Monte Morin wrote in the Los Angeles Times: “Since the time of Charles Darwin, scientists have argued over the origin of domesticated dogs, speculating wildly about how, when and where a toothy, flesh-eating beast was first transformed into man’s best friend. Some experts believe humans were naturally drawn to small, furry wolf pups, and seized them as novelties. Others suggest they were raised for slaughter by early agrarian societies. Yet another theory holds that early proto-dogs were enlisted as helpers by roving bands of hunters, long before humankind ever experimented with agricultural livestock. [Source: Monte Morin, Los Angeles Times, November 14, 2013]

“Until recently, many archaeologists and biologists believed that dogs were first domesticated no more than 13,000 years ago, either in East Asia or the Middle East. A burial site in Israel contained the 12,000-year-old remains of an elderly man cradling a puppy. Archaeologists pointed to this find, as well as others, as evidence of a special, ancient bond between dogs and humans. Yet tracing the exact path of dog evolution has been extremely difficult. Ancient dog remains are hard to distinguish from wolf remains, and frequent interbreeding between dogs and wolves further complicate matters. Add to that mankind’s zealous breeding of the animals to enhance specific traits and behaviors and the genetic waters become very clouded.

“In fact, Darwin himself believed that the dizzying variety of existing dog breeds argued strongly that dogs must have had more than one wild ancestor. Genetic researchers today say this is most likely not the case, and that domesticated dogs evolved from one ancestor, in one region. “On some levels, understanding the geographic origins of dogs is definitely more difficult than studying humans,” said Greger Larson, a bioarchaelogist at the University of Durham in England.”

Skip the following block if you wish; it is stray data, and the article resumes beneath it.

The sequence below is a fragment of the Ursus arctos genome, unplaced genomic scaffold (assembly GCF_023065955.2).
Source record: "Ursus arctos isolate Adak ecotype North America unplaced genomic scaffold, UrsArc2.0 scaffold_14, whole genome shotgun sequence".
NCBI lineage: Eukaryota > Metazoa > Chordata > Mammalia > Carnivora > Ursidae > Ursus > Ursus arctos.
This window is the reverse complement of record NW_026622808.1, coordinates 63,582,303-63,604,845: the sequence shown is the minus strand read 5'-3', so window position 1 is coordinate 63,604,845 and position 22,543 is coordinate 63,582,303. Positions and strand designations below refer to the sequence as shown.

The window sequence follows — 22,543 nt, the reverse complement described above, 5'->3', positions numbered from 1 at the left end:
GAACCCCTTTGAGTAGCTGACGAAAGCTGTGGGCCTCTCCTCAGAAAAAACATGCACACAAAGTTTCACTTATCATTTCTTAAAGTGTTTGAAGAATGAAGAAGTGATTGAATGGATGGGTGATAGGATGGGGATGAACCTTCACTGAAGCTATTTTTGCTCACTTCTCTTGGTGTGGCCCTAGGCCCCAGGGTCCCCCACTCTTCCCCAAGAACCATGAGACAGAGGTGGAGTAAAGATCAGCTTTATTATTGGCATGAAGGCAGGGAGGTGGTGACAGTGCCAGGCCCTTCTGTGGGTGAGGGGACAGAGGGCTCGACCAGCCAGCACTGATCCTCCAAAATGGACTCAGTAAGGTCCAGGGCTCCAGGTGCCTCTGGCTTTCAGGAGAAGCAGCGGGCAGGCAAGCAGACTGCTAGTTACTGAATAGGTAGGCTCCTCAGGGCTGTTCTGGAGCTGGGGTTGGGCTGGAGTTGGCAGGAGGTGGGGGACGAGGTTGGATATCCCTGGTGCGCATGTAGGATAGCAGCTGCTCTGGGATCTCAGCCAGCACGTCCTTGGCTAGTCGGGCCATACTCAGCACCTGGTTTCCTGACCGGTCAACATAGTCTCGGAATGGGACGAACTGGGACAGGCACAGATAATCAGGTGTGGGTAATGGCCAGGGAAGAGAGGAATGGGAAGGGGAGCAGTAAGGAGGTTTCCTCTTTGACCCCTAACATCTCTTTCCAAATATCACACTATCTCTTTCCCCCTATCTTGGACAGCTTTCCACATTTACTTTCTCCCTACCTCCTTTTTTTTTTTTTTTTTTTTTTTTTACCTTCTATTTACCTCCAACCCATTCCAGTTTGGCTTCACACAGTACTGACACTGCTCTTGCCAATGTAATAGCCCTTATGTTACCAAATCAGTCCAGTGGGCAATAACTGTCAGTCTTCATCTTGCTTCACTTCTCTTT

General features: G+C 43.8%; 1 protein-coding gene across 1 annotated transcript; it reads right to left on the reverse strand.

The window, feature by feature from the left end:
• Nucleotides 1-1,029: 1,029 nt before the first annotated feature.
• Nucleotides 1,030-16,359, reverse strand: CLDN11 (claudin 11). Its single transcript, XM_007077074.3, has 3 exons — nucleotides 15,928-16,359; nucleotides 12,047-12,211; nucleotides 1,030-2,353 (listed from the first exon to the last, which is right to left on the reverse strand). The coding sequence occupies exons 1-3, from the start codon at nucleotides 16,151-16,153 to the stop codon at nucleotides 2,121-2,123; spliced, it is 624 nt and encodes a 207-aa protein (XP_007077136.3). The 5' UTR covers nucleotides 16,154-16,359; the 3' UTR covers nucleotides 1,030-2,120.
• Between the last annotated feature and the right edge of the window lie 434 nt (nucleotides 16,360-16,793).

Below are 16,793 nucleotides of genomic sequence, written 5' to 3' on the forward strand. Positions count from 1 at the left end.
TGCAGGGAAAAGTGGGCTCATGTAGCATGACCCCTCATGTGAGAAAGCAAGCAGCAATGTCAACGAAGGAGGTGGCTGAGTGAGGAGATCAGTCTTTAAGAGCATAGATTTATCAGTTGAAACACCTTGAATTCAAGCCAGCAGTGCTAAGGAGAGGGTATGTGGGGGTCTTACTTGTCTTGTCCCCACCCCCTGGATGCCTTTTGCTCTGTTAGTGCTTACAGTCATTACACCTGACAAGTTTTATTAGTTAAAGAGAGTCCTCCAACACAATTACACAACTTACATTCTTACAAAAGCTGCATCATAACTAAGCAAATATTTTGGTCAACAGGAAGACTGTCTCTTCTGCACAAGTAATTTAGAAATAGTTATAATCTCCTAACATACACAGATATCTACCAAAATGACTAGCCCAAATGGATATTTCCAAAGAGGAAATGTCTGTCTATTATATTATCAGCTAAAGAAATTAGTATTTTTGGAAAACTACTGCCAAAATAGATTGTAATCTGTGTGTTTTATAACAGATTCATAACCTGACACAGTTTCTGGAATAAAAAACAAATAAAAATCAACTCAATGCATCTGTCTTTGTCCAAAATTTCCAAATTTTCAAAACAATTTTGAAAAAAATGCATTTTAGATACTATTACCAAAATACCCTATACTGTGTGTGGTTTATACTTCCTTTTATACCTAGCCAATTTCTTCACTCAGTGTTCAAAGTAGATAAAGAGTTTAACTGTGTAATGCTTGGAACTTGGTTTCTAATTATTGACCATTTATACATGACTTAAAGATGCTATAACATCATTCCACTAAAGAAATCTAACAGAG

Study of the First Domesticated Dogs

Jarrett A. Lobell and Eric Powell wrote in Archaeology magazine, “Just how and when the species first became recognizably "doggy" has preoccupied scientists since the theory of evolution first gained widespread acceptance in the 19th century. The idea that dogs were domesticated from jackals was long ago discarded in favor of the notion that dogs descend from the gray wolf, Canis lupus, the largest member of the Canidae family, which includes foxes and coyotes. While no scholars seriously dispute this basic fact of ancestry, biologists, archaeologists, and just about anyone interested in the history of dogs still debate when, where, and how gray wolves first evolved into the animal that is the ancestor of all dog breeds... Were the first dogs domesticated in China, the Near East, or possibly Africa? Were they first bred for food, companionship, or their hunting abilities? The answers are important, since dogs were the first animals to be domesticated and likely played a critical role in the Neolithic revolution. Recently, biologists have entered the debate, and their genetic analyses raise new questions about when and where wolves first developed into what we today recognize as dogs.[Source: Jarrett A. Lobell and Eric Powell, Archaeology magazine, September/October 2010]

The archaeological record suggests dogs were domesticated in multiple places at different times, but in 2009, a team led by Peter Savolainen of the Royal Institute of Technology in Stockholm published an analysis of the mitochondrial DNA of some 1,500 dogs from across the Old World, which narrowed down the time and place of dog domestication to a few hundred years in China. "We found that dogs were first domesticated at a single event, sometime less than 16,300 years ago, south of the Yangtze River," says Savolainen, who posits that all dogs spring from a population of at least 51 female wolves, and were first bred over the course of several hundred years. "This is the same basic time and place as the origin of rice agriculture," he notes. "It's speculative, but it seems that dogs may have first originated among early farmers, or perhaps hunter-gatherers who were sedentary."